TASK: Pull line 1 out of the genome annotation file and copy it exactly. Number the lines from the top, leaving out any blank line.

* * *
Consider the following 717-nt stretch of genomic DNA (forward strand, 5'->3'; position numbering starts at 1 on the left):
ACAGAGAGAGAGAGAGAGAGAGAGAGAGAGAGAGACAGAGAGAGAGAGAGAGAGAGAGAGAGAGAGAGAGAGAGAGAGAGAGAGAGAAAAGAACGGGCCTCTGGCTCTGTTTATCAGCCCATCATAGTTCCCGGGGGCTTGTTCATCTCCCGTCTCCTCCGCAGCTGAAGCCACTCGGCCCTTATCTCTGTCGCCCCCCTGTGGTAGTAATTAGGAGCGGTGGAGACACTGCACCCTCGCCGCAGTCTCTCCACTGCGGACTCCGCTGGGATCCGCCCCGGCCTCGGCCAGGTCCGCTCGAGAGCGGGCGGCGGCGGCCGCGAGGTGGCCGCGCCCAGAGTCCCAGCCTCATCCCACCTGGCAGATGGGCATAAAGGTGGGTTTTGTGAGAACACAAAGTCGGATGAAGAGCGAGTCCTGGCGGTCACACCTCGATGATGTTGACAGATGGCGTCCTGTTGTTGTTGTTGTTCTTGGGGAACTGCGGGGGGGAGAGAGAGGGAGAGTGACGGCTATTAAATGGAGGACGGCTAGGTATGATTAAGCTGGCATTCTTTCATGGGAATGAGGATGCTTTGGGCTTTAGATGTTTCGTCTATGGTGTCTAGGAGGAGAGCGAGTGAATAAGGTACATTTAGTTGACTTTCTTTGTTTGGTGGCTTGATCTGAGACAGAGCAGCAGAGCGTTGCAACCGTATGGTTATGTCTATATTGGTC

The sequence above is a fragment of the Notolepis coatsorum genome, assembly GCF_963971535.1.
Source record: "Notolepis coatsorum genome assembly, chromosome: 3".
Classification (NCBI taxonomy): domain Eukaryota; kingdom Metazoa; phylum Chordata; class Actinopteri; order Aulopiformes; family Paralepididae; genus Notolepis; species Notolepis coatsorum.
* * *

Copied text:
Consider the following 717-nt stretch of genomic DNA (forward strand, 5'->3'; position numbering starts at 1 on the left):